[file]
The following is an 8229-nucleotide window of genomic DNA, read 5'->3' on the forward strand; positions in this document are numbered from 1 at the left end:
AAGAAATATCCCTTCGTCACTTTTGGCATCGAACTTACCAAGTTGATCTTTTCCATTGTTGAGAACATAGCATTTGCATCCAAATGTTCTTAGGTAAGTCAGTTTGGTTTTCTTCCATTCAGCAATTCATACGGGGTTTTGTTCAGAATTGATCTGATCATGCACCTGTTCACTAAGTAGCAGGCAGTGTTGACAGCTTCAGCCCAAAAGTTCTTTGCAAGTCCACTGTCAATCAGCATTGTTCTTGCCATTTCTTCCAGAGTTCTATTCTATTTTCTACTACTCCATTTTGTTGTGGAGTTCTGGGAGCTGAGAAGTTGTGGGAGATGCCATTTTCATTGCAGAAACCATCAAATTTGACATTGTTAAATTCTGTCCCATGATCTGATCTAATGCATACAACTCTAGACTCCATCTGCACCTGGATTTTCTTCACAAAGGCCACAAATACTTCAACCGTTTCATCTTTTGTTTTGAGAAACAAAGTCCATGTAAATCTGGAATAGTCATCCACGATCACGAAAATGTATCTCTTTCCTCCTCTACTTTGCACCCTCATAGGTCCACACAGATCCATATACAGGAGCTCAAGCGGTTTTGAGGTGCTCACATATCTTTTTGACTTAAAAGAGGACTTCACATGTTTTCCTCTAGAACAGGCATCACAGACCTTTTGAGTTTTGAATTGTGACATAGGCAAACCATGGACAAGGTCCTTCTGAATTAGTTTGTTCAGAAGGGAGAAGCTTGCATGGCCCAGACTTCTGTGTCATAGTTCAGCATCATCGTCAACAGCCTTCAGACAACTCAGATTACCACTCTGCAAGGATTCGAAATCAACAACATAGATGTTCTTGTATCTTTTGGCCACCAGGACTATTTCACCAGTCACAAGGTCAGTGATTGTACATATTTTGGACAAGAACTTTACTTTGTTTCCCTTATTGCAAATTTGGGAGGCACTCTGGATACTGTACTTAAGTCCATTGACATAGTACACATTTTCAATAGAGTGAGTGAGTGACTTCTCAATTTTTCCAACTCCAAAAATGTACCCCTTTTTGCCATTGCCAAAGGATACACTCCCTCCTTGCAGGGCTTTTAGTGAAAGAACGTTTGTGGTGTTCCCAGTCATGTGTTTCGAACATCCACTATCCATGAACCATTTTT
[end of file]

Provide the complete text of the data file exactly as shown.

The following is an 8229-nucleotide window of genomic DNA, read 5'->3' on the forward strand; positions in this document are numbered from 1 at the left end:
AAGAAATATCCCTTCGTCACTTTTGGCATCGAACTTACCAAGTTGATCTTTTCCATTGTTGAGAACATAGCATTTGCATCCAAATGTTCTTAGGTAAGTCAGTTTGGTTTTCTTCCATTCAGCAATTCATACGGGGTTTTGTTCAGAATTGATCTGATCATGCACCTGTTCACTAAGTAGCAGGCAGTGTTGACAGCTTCAGCCCAAAAGTTCTTTGCAAGTCCACTGTCAATCAGCATTGTTCTTGCCATTTCTTCCAGAGTTCTATTCTATTTTCTACTACTCCATTTTGTTGTGGAGTTCTGGGAGCTGAGAAGTTGTGGGAGATGCCATTTTCATTGCAGAAACCATCAAATTTGACATTGTTAAATTCTGTCCCATGATCTGATCTAATGCATACAACTCTAGACTCCATCTGCACCTGGATTTTCTTCACAAAGGCCACAAATACTTCAACCGTTTCATCTTTTGTTTTGAGAAACAAAGTCCATGTAAATCTGGAATAGTCATCCACGATCACGAAAATGTATCTCTTTCCTCCTCTACTTTGCACCCTCATAGGTCCACACAGATCCATATACAGGAGCTCAAGCGGTTTTGAGGTGCTCACATATCTTTTTGACTTAAAAGAGGACTTCACATGTTTTCCTCTAGAACAGGCATCACAGACCTTTTGAGTTTTGAATTGTGACATAGGCAAACCATGGACAAGGTCCTTCTGAATTAGTTTGTTCAGAAGGGAGAAGCTTGCATGGCCCAGACTTCTGTGTCATAGTTCAGCATCATCGTCAACAGCCTTCAGACAACTCAGATTACCACTCTGCAAGGATTCGAAATCAACAACATAGATGTTCTTGTATCTTTTGGCCACCAGGACTATTTCACCAGTCACAAGGTCAGTGATTGTACATATTTTGGACAAGAACTTTACTTTGTTTCCCTTATTGCAAATTTGGGAGGCACTCTGGATACTGTACTTAAGTCCATTGACATAGTACACATTTTCAATAGAGTGAGTGAGTGACTTCTCAATTTTTCCAACTCCAAAAATGTACCCCTTTTTGCCATTGCCAAAGGATACACTCCCTCCTTGCAGGGCTTTTAGTGAAAGAACGTTTGTGGTGTTCCCAGTCATGTGTTTCGAACATCCACTATCCATGAACCATTTTT